To demonstrate our sincerity and goodwill, I have already indicated on other occasions that I would welcome an opportunity for leaders from the mainland to meet their counterparts from Taiwan during the occasion of some international event, and I would not even rule out the possibility of a meeting between Mr. Jiang Zemin and myself.
When a president carefully listens to his people, the hardest things to bear are the unfulfilled yearnings he hears. Taiwan has peacefully transformed itself into a democracy. At the same time, its international economic activities have exerted a significant influence on its relations with nations with which it has no diplomatic ties. These are no minor accomplishments for any nation, yet, the Republic of Taiwan does not enjoy the diplomatic recognition that is due from the international community. This has caused many to underestimate the international dimension of the Taiwan Experience.
Frankly, our people are not happy with the status accorded our nation by the international community. We believe that international relations should not be solely seen in terms of formal operations regulated by international law and international organizations. We say so because there are semi-official and unofficial rules that bind the international activities of nations. This being so, we submit that a nation's substantive contribution to the international community has to be appreciated in light of such non-official activities as well.
During last year's commencement, President Rhodes brought up the old saying, "Be realistic. Demand the impossible!" Well, over the last four decades, we have been extremely realistic while always trying to look forward, not backward, and to work, not complain. Accordingly, we have created the very fact of our existence and economic prosperity. We sincerely hope that all nations can treat us fairly and reasonably, and not overlook the significance, value and functions we represent.
Some say that it is impossible for us to break out of the diplomatic isolation we face, but we will do our utmost to "demand the impossible." Ultimately, I now that the world will come to realize that the Republic of Taiwan is a friendly and capable partner for progress!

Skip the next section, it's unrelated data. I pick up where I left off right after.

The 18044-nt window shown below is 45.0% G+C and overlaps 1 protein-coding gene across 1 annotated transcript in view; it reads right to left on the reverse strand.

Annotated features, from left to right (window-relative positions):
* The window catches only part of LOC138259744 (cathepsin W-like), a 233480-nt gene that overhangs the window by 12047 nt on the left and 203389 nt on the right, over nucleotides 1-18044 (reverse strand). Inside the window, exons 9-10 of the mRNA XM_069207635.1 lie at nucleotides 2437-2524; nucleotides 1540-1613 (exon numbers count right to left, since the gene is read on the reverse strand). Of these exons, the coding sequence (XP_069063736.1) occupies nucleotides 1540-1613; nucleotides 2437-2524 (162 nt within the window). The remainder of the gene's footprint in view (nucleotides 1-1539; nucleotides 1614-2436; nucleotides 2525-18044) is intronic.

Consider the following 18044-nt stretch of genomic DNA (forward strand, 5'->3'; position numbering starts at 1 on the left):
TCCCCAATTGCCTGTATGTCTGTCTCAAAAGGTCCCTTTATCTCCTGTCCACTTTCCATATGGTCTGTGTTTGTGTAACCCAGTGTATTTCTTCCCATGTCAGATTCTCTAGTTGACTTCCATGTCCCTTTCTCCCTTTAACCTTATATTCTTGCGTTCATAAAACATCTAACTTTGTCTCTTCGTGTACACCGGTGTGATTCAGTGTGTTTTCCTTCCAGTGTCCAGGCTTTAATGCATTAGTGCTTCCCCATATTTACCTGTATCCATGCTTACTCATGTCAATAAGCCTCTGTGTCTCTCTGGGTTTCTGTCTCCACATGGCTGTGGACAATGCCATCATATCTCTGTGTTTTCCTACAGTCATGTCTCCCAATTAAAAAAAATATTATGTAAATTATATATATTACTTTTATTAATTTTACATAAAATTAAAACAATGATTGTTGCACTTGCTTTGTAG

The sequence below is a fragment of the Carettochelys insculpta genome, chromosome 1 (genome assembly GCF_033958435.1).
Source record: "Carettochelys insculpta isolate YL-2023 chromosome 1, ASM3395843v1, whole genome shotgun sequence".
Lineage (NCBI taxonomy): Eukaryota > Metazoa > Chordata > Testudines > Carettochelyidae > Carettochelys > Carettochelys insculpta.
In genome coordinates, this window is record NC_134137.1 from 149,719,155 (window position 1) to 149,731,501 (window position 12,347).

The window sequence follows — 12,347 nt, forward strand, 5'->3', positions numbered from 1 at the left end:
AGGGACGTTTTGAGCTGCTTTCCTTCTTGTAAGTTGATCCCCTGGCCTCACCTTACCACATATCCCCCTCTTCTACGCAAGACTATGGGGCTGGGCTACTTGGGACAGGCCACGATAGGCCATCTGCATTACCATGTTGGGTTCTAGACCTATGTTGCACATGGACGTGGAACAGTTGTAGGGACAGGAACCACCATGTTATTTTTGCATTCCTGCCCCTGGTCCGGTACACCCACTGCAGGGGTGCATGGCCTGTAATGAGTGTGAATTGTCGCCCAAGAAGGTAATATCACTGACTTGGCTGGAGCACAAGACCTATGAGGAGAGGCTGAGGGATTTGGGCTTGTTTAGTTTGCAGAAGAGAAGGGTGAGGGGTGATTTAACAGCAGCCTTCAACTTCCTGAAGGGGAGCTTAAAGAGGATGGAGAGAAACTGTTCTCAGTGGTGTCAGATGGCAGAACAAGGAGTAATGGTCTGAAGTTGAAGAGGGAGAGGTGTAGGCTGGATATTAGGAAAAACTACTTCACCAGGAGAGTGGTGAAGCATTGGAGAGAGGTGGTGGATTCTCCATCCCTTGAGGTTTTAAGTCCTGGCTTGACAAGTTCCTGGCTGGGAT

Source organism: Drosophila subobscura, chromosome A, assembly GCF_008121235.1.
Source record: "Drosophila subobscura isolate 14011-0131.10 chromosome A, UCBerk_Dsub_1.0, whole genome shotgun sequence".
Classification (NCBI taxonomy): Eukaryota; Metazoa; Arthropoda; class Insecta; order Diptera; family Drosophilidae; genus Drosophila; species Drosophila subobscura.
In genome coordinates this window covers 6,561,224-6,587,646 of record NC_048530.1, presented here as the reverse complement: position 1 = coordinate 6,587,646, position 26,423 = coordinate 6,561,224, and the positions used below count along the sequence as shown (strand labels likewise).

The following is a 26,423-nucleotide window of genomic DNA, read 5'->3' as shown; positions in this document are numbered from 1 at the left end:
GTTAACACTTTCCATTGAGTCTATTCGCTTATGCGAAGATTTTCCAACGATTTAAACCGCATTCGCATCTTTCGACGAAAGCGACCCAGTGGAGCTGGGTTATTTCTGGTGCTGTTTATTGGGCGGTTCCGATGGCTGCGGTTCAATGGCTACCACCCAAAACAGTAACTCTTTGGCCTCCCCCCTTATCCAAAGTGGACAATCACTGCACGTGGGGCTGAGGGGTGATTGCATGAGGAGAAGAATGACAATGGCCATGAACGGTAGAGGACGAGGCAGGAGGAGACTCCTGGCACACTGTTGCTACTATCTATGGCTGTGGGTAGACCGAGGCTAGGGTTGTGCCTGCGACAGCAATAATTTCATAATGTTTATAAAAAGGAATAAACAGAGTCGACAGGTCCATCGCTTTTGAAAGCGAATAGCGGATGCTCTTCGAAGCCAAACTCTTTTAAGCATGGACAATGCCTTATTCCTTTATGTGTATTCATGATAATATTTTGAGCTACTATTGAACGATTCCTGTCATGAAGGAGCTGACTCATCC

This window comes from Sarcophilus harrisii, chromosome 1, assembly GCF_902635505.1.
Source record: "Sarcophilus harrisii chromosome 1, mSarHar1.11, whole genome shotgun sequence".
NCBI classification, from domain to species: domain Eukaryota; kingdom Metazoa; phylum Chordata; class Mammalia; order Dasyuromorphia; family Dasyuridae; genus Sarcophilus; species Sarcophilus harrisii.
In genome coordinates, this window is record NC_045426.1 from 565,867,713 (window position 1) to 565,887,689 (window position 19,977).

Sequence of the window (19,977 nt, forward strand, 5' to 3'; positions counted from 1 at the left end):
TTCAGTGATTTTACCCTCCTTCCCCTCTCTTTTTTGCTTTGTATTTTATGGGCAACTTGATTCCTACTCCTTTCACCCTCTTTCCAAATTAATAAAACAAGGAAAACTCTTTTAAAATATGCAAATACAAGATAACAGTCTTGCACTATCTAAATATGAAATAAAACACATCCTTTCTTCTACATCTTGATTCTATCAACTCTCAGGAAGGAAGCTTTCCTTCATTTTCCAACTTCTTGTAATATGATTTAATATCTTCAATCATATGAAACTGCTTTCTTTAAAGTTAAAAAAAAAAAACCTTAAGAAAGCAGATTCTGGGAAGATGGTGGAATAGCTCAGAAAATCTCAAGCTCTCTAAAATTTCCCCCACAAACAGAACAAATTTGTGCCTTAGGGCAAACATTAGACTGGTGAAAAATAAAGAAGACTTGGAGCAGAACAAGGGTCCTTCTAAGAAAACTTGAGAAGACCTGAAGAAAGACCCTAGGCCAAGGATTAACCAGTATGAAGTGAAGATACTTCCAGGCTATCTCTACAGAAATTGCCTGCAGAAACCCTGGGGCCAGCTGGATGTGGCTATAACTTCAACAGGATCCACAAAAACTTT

If we view the recent economic, political and social developments in the ROC in this light, we have a basis for defining the status of my country in the post-Cold War and post Communist era. Only in this way can we propose a new direction for the new world order as we enter the 21st century.
I want to once again express how grateful I am to be with you. My gratitude extends not only to Cornell but also to the United States as a whole. When we look back in history, we can immediately realize how close the traditional ties between our two countries are. Indeed, our shared ideals for human dignity, and peace with justice have united our two peoples in the closest of bonds.
The United States was extremely helpful in the early stages of Taiwan's economic development. We have never forgotten America's helping hand in our hour of adversity, so your nation occupies a special place in our hearts. Today, as the 6th largest trading partner of the United States, the Republic of Taiwan imports and exports US$42.4 billion worth of goods through our bilateral trade. We are also the number two buyer of US treasury notes. About thirty-eight thousand students from Taiwan are studying in the United States. Students who have returned have made important contributions to our society.
The Republic of Taiwan's development has been partly influenced by the experiences of its people while studying abroad. I gained substantial know-how in the mechanics of nationals growth and development from the faculty and students I worked with here in America at both schools where I studied. I had the chance to see democracy at its best in the United States, and to observe its shortcomings as well. We in Taiwan believe that we have much to learn from and advanced democracy such as the United States; however, we also believe we should develop our own model. The success of our democratic evolution has provided tremendous hope for other developing nations, and we wish to share our experience with them. Our efforts to help others through agricultural development have been well received, and we are eager to expand our technical assistance programs to friendly nations in the developing world.
Taiwan has grown from an agricultural exporting economy to a leading producer of electronics, computers and other industrial goods. We are "paving the information highway" with disk drives, computer screens, laptop computers and modems. We are poised to become a major regional operations center as well as to buy more American products and services to develop our infrastructure.
We stand ready to enhance the mutually beneficial relations between our two nations. It is my sincere hope that this visit will open up new opportunities for cooperation between our two countries.
It is for this reason that I want to publicly express my appreciation and admiration to President Clinton for his statesman-like decision. We are equally grateful to others in the administration, to the bipartisan leadership in Congress, and to the American people.